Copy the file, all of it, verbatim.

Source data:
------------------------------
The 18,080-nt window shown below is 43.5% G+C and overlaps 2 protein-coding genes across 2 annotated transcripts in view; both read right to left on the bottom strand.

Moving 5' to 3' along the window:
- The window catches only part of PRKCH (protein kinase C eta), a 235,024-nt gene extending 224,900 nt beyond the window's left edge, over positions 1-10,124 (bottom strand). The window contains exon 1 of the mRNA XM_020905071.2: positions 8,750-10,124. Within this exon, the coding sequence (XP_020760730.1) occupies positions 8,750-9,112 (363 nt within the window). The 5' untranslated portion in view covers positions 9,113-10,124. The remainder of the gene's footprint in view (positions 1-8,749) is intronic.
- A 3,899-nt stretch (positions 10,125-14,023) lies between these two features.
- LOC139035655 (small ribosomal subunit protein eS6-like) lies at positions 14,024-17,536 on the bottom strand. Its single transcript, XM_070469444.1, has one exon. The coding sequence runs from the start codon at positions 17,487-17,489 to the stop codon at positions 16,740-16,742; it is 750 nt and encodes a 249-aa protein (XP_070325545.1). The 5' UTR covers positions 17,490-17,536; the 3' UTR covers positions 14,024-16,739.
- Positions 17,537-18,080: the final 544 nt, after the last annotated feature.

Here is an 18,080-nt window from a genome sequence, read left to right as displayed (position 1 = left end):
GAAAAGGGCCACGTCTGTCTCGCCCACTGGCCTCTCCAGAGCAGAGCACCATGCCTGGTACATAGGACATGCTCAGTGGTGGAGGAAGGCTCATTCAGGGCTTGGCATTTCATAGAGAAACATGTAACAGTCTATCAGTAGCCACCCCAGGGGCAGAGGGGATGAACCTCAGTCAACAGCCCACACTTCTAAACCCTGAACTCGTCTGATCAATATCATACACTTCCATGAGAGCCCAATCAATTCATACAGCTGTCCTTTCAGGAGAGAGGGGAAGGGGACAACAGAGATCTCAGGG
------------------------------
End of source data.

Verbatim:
The 18,080-nt window shown below is 43.5% G+C and overlaps 2 protein-coding genes across 2 annotated transcripts in view; both read right to left on the bottom strand.

Moving 5' to 3' along the window:
- The window catches only part of PRKCH (protein kinase C eta), a 235,024-nt gene extending 224,900 nt beyond the window's left edge, over positions 1-10,124 (bottom strand). The window contains exon 1 of the mRNA XM_020905071.2: positions 8,750-10,124. Within this exon, the coding sequence (XP_020760730.1) occupies positions 8,750-9,112 (363 nt within the window). The 5' untranslated portion in view covers positions 9,113-10,124. The remainder of the gene's footprint in view (positions 1-8,749) is intronic.
- A 3,899-nt stretch (positions 10,125-14,023) lies between these two features.
- LOC139035655 (small ribosomal subunit protein eS6-like) lies at positions 14,024-17,536 on the bottom strand. Its single transcript, XM_070469444.1, has one exon. The coding sequence runs from the start codon at positions 17,487-17,489 to the stop codon at positions 16,740-16,742; it is 750 nt and encodes a 249-aa protein (XP_070325545.1). The 5' UTR covers positions 17,490-17,536; the 3' UTR covers positions 14,024-16,739.
- Positions 17,537-18,080: the final 544 nt, after the last annotated feature.

Here is an 18,080-nt window from a genome sequence, read left to right as displayed (position 1 = left end):
GAAAAGGGCCACGTCTGTCTCGCCCACTGGCCTCTCCAGAGCAGAGCACCATGCCTGGTACATAGGACATGCTCAGTGGTGGAGGAAGGCTCATTCAGGGCTTGGCATTTCATAGAGAAACATGTAACAGTCTATCAGTAGCCACCCCAGGGGCAGAGGGGATGAACCTCAGTCAACAGCCCACACTTCTAAACCCTGAACTCGTCTGATCAATATCATACACTTCCATGAGAGCCCAATCAATTCATACAGCTGTCCTTTCAGGAGAGAGGGGAAGGGGACAACAGAGATCTCAGGG